The problem was described here – plain text already containing line breaks, when pasted into a fixed-width container that also breaks lines, ends up with ugly jagged right edges.  What is needed is an algorithm to strip out newlines, but not all newlines: just those mid-paragraph, leaving paragraphs, lists, etc. unchanged.

The Haskell solution consisted of a function to decide whether each line should be merged with the next one, and then a “fold” operation to iterate over the input.  The perl version of the whether-to-merge function is a pretty straightforward translation of the Haskell version.  Iteration is a different matter: due to the lack of a “fold” function in the Perl language (but see note below), I relied on custom iteration using the list operator “<>”:

while (<>)
  my $this_line = $_;
  chomp $this_line;
  if ($sentinel)
  if (($this_line eq "")
      || ($previous_line eq "")
      || ($this_line =~ /^[^A-Za-z0-9]/)
      || early_indent($previous_line, $this_line))
  { $result .= $previous_line . "\n"; }
  else {$result .= ($previous_line . " "); }
  $previous_line = $this_line;
  $sentinel = 1;

Overall, the complete Perl solution is just as succinct as the Haskell one (both are 34 lines long) – however, I find the Haskell version more readable.  The use of custom iteration in the form of Perl’s <> operator with destructive updates is less readily discoverable than a standard “fold” operation.  Also, the strangeness with the “$sentinel” variable was necessary to prevent spurious newlines or spaces from showing up before the first line.  In contrast, the Haskell version resembles a straightforward statement of the problem.  And as is often the case, once the Haskell program compiled correctly, it also ran correctly, whereas with the Perl version I had to go through several edit/test/debug cycles to make it stop doing weird things.  Of course this reflects my relative skill level in the two languages, but it also reflects the advantages of pure functional programming.  I have known Perl a lot longer than I have known Haskell.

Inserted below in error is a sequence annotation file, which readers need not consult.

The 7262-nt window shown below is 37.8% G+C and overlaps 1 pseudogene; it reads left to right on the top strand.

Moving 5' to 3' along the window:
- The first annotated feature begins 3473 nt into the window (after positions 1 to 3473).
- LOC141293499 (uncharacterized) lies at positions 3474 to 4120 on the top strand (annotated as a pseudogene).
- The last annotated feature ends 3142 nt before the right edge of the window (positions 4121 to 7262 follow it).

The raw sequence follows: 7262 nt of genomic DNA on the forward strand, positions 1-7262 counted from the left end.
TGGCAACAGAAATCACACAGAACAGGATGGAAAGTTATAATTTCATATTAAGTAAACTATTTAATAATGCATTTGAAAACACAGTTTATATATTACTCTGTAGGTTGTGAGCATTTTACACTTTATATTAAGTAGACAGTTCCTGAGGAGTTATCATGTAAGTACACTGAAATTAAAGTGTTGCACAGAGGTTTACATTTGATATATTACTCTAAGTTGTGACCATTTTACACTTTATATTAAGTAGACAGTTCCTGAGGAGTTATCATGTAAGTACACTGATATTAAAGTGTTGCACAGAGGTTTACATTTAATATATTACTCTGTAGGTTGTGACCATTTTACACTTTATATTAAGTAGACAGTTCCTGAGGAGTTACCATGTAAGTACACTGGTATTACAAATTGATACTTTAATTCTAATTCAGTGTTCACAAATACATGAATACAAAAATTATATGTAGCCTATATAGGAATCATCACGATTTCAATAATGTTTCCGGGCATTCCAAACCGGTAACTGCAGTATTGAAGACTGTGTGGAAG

note: Since writing this Perl code, I’ve seen that it’s pretty straightforward to write or to find an implementation of ‘fold’ in Perl.  However, it’s definitely not the bread-and-butter of the language, and it’s worth noting that Perl implementations of ‘fold’ rely internally on destructive updates – whereas in Haskell, it’s not too hard to implement ‘fold’ from scratch in a purely functional way.